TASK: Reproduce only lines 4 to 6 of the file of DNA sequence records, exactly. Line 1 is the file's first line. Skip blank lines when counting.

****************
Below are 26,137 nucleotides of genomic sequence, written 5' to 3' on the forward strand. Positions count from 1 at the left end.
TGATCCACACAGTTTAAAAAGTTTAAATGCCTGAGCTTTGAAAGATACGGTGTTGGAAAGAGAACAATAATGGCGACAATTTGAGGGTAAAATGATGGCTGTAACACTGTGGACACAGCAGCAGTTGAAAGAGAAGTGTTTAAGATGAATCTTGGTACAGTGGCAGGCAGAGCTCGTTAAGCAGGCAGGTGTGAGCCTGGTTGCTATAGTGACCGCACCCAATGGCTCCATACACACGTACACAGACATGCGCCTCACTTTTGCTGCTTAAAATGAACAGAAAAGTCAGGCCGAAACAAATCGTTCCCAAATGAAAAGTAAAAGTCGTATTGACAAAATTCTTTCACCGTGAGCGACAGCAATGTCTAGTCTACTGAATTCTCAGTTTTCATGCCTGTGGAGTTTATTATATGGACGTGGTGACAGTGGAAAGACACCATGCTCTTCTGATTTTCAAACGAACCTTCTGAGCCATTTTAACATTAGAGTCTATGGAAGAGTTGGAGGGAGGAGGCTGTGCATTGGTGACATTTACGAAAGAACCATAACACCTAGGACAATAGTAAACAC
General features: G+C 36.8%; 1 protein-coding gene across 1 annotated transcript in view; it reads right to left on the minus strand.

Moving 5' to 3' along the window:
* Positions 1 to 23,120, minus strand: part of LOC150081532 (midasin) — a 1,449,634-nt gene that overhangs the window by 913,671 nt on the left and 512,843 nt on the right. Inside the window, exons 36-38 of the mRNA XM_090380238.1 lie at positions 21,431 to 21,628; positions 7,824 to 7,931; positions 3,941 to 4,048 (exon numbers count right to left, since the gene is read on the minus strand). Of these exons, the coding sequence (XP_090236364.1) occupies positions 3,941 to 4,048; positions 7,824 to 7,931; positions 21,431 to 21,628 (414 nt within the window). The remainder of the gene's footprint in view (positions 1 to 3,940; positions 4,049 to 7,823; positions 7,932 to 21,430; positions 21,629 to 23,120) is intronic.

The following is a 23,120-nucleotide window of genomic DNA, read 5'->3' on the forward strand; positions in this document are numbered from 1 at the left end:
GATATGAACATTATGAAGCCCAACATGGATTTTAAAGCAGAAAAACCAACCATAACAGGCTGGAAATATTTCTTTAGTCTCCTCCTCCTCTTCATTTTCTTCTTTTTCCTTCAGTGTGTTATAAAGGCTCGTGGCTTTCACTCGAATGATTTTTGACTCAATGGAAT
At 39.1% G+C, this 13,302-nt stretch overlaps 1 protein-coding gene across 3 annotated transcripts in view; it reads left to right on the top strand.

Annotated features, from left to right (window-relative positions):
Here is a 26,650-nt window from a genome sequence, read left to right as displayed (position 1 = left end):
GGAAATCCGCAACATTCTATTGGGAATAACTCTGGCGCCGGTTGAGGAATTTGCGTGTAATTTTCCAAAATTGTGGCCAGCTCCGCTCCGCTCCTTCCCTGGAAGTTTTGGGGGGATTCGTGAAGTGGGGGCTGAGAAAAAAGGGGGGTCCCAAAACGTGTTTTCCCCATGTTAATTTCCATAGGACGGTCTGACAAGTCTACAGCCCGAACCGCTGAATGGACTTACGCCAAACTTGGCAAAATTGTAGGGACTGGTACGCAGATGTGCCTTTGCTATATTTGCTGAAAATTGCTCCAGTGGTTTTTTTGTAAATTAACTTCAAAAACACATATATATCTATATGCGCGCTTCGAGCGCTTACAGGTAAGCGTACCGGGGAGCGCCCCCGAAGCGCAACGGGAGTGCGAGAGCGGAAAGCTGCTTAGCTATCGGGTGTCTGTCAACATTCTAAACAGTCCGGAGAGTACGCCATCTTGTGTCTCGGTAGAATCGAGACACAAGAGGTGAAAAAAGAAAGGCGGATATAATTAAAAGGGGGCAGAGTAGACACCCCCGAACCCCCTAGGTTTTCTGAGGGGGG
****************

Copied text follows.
Moving 5' to 3' along the window:
* Positions 1 to 23,120, minus strand: part of LOC150081532 (midasin) — a 1,449,634-nt gene that overhangs the window by 913,671 nt on the left and 512,843 nt on the right. Inside the window, exons 36-38 of the mRNA XM_090380238.1 lie at positions 21,431 to 21,628; positions 7,824 to 7,931; positions 3,941 to 4,048 (exon numbers count right to left, since the gene is read on the minus strand). Of these exons, the coding sequence (XP_090236364.1) occupies positions 3,941 to 4,048; positions 7,824 to 7,931; positions 21,431 to 21,628 (414 nt within the window). The remainder of the gene's footprint in view (positions 1 to 3,940; positions 4,049 to 7,823; positions 7,932 to 21,430; positions 21,629 to 23,120) is intronic.

The following is a 23,120-nucleotide window of genomic DNA, read 5'->3' on the forward strand; positions in this document are numbered from 1 at the left end: